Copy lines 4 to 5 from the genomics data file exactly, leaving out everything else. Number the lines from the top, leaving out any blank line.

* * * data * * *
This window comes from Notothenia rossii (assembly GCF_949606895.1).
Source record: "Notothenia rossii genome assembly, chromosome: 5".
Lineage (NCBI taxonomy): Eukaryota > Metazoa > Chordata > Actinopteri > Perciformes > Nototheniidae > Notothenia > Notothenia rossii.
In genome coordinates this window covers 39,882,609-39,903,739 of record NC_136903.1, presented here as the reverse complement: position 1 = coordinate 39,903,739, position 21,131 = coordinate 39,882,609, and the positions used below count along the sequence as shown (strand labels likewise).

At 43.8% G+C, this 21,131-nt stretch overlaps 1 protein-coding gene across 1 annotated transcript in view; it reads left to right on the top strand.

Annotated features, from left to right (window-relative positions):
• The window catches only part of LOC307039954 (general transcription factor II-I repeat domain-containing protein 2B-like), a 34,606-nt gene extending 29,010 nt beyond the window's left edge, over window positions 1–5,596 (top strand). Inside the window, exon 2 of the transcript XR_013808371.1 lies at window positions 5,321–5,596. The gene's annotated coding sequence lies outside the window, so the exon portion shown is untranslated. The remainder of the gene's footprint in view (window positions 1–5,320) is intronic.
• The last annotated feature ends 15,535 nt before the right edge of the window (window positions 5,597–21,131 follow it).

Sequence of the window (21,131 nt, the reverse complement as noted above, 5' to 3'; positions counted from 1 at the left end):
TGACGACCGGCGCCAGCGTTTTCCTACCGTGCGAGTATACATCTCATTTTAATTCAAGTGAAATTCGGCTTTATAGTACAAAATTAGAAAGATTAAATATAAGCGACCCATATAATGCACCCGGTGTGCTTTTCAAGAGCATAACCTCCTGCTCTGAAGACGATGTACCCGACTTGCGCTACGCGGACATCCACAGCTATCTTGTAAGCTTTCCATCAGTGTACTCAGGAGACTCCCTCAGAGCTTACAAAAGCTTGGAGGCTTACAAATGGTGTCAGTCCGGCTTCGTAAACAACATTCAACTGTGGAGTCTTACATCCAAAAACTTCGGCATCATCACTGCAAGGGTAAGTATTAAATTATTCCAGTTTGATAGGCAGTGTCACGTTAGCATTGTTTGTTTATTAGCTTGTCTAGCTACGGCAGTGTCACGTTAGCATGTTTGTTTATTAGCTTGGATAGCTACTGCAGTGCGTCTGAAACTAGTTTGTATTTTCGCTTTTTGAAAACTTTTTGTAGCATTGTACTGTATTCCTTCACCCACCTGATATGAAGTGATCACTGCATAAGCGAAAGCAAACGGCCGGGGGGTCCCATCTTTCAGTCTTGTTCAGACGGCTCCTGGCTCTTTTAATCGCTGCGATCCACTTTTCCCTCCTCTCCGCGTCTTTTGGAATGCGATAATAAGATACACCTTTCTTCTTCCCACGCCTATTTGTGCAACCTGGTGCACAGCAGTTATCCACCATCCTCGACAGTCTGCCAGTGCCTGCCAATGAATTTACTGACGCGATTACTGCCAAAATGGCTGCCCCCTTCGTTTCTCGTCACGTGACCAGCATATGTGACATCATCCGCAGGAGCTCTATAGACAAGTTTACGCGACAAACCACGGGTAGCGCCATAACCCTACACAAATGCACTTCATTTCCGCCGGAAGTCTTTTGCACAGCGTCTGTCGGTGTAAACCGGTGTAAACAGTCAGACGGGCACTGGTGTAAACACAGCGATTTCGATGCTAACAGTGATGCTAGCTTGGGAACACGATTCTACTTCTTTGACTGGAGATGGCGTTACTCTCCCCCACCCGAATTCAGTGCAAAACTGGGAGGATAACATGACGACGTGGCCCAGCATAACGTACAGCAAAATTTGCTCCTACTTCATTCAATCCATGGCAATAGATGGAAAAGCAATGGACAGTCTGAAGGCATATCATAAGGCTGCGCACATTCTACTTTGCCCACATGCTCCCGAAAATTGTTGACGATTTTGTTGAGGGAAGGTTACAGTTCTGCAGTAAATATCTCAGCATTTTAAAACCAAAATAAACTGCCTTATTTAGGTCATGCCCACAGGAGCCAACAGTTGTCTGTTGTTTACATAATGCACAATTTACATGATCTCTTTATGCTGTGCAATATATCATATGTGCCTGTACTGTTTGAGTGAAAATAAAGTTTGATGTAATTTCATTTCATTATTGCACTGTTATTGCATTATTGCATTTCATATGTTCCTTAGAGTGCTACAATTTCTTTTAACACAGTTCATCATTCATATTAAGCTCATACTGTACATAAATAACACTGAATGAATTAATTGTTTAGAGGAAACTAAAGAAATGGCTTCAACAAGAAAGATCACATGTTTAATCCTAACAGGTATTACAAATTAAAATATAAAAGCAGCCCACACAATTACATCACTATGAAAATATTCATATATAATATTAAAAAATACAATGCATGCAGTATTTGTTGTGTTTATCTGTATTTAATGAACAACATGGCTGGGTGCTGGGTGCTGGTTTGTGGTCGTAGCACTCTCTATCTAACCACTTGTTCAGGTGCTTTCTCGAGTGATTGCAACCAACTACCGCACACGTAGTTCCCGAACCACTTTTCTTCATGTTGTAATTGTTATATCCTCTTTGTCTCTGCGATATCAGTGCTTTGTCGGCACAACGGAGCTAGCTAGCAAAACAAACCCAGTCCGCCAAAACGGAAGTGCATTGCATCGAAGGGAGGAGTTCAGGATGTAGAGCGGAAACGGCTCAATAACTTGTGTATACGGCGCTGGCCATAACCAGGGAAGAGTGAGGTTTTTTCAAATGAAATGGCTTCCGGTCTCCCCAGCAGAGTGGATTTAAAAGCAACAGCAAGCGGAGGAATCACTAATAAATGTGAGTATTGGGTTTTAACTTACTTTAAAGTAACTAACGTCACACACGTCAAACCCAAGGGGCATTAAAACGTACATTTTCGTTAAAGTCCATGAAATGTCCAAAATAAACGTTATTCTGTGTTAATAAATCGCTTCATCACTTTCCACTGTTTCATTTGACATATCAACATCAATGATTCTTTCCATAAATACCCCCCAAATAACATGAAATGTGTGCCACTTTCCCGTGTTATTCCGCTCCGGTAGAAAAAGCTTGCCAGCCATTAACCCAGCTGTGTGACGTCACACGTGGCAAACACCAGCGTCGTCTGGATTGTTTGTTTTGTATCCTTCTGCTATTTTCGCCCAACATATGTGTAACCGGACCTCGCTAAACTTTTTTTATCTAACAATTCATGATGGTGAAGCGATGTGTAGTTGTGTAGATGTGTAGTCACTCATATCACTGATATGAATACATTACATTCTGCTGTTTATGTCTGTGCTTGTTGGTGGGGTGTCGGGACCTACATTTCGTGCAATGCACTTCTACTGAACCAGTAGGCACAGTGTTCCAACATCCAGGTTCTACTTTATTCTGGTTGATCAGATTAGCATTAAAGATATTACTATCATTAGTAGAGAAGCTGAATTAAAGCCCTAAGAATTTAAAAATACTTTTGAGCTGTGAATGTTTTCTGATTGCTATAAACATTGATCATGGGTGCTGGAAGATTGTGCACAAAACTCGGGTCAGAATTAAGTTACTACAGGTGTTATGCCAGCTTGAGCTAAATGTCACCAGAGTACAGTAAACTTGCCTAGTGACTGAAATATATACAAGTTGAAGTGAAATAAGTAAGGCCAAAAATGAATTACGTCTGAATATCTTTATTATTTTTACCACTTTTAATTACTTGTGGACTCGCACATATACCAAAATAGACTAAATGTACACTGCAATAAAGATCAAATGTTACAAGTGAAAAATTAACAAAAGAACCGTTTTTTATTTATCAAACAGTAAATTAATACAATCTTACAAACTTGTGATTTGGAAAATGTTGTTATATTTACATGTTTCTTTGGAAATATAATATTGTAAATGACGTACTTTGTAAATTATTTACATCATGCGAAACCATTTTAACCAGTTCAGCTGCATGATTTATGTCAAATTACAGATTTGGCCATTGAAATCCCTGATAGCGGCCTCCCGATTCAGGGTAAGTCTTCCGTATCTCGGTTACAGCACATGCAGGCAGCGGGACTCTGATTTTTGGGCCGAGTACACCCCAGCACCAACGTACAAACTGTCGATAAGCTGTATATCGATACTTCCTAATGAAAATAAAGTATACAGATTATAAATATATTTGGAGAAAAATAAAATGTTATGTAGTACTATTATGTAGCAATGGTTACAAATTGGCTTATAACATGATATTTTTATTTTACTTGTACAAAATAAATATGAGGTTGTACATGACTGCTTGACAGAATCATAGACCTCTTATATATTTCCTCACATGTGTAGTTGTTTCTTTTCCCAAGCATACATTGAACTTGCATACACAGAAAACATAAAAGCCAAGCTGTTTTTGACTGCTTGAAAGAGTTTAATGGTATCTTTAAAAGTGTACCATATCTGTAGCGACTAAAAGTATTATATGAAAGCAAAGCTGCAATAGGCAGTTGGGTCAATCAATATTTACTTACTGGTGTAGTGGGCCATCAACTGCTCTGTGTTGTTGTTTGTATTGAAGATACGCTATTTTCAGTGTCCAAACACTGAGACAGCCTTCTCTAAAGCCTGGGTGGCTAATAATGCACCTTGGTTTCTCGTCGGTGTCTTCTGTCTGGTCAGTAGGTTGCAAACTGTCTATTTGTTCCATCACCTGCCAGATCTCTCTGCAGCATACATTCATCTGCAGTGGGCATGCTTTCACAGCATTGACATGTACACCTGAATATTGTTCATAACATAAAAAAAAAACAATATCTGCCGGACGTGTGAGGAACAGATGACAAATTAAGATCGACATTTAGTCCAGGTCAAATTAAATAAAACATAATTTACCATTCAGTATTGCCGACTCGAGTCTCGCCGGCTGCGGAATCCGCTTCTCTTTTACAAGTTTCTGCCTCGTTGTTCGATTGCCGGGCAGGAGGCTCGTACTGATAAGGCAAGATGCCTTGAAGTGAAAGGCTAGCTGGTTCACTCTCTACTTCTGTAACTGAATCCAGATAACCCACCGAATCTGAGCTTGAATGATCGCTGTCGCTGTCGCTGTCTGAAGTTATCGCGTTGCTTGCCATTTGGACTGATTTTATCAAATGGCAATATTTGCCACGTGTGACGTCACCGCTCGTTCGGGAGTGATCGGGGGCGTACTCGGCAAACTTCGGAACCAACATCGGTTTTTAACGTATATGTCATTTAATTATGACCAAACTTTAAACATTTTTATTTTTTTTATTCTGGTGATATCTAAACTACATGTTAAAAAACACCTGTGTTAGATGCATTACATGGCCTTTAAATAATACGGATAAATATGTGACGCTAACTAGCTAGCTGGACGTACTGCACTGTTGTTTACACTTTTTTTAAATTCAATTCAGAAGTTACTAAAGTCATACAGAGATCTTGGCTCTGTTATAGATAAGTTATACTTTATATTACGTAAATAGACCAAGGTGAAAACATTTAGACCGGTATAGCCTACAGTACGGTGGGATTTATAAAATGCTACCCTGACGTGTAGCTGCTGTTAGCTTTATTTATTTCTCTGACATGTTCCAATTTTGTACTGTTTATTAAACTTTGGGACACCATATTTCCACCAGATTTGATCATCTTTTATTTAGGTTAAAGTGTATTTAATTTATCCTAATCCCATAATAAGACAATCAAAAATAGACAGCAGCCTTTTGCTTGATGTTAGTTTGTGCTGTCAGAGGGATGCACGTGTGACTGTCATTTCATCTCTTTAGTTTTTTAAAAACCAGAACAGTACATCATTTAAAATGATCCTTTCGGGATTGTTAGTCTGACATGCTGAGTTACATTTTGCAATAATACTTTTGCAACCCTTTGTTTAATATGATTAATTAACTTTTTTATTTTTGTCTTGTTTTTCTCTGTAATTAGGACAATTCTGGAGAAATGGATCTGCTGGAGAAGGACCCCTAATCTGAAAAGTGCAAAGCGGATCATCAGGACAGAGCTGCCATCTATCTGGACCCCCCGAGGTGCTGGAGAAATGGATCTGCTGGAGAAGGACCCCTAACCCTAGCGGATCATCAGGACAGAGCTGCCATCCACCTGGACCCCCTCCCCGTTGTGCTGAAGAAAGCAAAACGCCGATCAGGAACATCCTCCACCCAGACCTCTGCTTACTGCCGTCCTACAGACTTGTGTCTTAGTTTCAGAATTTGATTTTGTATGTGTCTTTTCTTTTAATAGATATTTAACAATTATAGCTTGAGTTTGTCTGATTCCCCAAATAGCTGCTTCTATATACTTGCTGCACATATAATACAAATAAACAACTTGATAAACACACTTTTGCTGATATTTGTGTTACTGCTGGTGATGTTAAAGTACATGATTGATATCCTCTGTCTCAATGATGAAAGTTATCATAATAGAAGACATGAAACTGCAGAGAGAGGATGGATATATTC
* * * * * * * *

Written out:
In genome coordinates this window covers 39,882,609-39,903,739 of record NC_136903.1, presented here as the reverse complement: position 1 = coordinate 39,903,739, position 21,131 = coordinate 39,882,609, and the positions used below count along the sequence as shown (strand labels likewise).

At 43.8% G+C, this 21,131-nt stretch overlaps 1 protein-coding gene across 1 annotated transcript in view; it reads left to right on the top strand.